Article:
CARSON CITY — Lithium mining exploration may get a boost in Nevada.
State officials said during a Tuesday Assembly natural resources committee hearing that Assembly Bill 52 would clarify a system that requires explorers to rely on water well regulations and waivers to sample brines for lithium from drilled wells.
“With the growing need for lithium locally, nationally and internationally it became apparent that regulations need to be developed” to protect groundwater and geothermal resources, Pam Robinson, Gov. Brian Sandoval’s policy director, told the committee.
Lithium is used in car batteries, ceramics and antidepressants. In the United States, it is mined only in Nevada.
The proposal comes amid an increased demand for lithium with the arrival of the Tesla Gigafactory, which makes car batteries east of Reno, and Faraday Future, an electric car maker that has announced plans for a plant in North Las Vegas.
The bill would define a borehole, which is used for initial exploration to sample water for chemicals; and wells, which can be used for sampling and pumping.
Richard Perry, administrator of the Nevada Minerals Division, said the bill does not change existing property and water laws. The legislation also limits the water that can be pumped from an exploration project to no more than 5 acre-feet. Anything beyond that must go through the state’s existing water appropriations process. One acre-foot of water is enough water to cover an acre 1 foot deep.
State Engineer Jason King said his office supports the legislation, which clarifies the exploration process.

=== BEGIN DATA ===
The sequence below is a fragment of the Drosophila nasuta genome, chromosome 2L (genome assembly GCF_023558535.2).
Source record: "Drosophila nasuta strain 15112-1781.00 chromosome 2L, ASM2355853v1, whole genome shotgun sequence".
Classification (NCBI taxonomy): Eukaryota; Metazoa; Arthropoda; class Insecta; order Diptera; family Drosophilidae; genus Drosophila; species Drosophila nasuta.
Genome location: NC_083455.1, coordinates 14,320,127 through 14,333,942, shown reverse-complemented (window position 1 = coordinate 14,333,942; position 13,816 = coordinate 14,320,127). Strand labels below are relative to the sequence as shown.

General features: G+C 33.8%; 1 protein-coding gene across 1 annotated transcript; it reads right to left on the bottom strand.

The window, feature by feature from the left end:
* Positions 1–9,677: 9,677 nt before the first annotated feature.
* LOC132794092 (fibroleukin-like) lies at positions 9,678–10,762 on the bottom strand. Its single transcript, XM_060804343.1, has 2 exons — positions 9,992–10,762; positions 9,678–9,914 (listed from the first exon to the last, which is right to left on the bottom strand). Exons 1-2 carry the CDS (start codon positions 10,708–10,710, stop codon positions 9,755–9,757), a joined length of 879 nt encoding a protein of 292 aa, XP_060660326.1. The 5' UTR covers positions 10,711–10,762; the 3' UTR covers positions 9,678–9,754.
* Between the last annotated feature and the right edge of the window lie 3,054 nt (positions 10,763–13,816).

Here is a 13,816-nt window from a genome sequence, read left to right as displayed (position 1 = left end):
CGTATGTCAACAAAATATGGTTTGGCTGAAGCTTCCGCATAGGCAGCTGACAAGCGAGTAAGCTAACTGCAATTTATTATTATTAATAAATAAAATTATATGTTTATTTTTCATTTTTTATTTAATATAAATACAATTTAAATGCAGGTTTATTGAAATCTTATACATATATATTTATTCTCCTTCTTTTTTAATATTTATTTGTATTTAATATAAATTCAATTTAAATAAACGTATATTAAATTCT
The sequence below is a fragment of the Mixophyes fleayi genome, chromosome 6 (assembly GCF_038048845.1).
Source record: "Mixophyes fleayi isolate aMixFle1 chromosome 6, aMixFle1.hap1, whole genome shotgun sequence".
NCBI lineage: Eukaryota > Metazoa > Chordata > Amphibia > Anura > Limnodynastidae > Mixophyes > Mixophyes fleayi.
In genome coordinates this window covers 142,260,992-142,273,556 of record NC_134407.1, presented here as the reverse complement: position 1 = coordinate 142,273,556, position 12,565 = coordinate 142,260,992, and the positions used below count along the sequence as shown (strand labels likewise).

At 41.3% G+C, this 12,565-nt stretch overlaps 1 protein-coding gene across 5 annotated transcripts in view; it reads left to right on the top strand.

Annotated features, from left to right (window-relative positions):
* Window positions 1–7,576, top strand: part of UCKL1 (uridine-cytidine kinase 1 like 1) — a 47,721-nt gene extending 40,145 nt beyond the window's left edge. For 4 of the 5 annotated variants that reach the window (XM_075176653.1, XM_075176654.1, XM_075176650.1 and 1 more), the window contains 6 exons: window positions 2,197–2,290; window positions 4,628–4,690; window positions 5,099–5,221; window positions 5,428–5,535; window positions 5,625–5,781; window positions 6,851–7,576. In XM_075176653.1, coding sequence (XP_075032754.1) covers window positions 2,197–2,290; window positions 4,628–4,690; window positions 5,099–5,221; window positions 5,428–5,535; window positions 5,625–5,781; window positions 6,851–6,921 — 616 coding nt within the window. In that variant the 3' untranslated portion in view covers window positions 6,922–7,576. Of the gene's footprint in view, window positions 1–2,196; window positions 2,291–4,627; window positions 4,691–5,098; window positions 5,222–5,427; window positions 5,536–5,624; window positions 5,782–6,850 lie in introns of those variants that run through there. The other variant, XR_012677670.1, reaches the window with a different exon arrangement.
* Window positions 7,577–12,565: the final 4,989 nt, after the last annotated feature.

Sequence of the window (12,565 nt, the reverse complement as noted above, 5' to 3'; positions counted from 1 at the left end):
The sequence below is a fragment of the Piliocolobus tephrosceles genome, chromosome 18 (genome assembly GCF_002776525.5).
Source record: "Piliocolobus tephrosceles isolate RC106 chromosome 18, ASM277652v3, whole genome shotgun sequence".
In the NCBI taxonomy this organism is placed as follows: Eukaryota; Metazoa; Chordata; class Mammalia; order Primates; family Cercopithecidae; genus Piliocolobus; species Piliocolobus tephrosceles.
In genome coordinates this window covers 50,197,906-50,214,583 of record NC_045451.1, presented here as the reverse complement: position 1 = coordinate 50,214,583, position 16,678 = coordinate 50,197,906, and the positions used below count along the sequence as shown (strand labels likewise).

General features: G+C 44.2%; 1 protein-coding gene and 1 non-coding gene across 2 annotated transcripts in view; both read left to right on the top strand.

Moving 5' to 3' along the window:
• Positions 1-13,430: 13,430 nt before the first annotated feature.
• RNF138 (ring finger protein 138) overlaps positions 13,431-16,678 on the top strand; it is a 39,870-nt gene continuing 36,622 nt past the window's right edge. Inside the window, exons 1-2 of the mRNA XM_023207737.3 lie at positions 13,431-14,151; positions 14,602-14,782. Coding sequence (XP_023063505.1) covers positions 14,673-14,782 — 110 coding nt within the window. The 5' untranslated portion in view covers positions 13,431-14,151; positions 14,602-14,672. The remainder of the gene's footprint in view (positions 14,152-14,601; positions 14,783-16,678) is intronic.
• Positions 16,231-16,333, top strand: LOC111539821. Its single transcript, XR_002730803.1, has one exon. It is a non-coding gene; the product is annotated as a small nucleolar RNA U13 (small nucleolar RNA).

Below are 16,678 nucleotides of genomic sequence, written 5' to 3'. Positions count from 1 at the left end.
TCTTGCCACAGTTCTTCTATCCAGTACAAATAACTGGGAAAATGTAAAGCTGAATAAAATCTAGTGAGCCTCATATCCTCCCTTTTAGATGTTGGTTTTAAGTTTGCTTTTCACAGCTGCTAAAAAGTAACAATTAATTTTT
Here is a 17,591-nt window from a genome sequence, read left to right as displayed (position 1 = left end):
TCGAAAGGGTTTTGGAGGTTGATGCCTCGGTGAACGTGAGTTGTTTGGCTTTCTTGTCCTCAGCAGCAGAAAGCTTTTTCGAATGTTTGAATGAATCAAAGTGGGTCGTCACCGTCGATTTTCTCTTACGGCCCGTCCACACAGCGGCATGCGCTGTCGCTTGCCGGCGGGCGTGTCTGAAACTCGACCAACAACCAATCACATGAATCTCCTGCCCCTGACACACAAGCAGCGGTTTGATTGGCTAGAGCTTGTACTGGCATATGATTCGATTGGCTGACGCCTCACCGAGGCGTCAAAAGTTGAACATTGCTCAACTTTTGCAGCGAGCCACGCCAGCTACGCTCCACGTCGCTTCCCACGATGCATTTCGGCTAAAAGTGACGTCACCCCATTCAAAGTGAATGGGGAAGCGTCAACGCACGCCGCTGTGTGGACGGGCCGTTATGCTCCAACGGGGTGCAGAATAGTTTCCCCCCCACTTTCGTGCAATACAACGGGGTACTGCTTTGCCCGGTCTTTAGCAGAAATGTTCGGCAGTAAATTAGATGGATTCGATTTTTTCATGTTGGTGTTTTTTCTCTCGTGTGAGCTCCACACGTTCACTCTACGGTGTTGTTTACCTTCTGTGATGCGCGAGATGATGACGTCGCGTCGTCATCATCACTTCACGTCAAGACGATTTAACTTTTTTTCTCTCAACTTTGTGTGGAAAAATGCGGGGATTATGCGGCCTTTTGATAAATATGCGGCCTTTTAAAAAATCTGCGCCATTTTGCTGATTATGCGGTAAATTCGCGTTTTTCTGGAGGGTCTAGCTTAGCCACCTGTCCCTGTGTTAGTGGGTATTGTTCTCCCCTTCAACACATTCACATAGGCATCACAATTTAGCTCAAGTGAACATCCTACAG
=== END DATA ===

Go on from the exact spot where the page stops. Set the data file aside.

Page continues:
Richard Harris, a mining attorney in Reno, said he represents four clients that move than 2,600 claims for lithium exploration. Millions set aside for exploration cannot be spent now, he said, stressing the need for the legislation.
Dave Shaddrick, President of the Nevada Mineral Exploration Coalition, said the current permitting process is unclear, calling the bill a “very good solution to that problem.”
The only lithium brine mine operation in the United States is at Silver Peak in Esmeralda County. It opened in 1966, and is now owned by Albemarle Corp.
Leo Drozdoff, an Albemarle Corp. lobbyist, opposed the bill. He said water rights are a fundamental part of exploration because lithium is a dissolved mineral. He raised concerns that the bill does not outline how boreholes and wells would work.
“The greatest difficulty that’s been going on to date is the boreholes are being drilled out in Clayton Valley and they’re not being monitored,” he said.
Lithium only has four producers in the world, with much of the mining done in South America.
The demand for lithium brine exploration is high, with 13,258 claims filed throughout Nevada by 25 companies in 18 different basins as of January, state data show.
Contact Ben Botkin at email@example.com or 775-461-0661. Follow @BenBotkin1 on Twitter.
Lithium exploration in Nevada has grown in recent years. In 2016, lithium exploration expenditures totaled $20.9 million in Nevada. That’s 7 percent of all exploration expenditures in the state, including gold and silver, which make up the bulk of mineral exploration costs.
In 2015, lithium expenditures in Nevada totaled $9.2 million, and exploration amounted to only 3 percent of all mineral exploration in the state.
Source: Nevada Division of Minerals.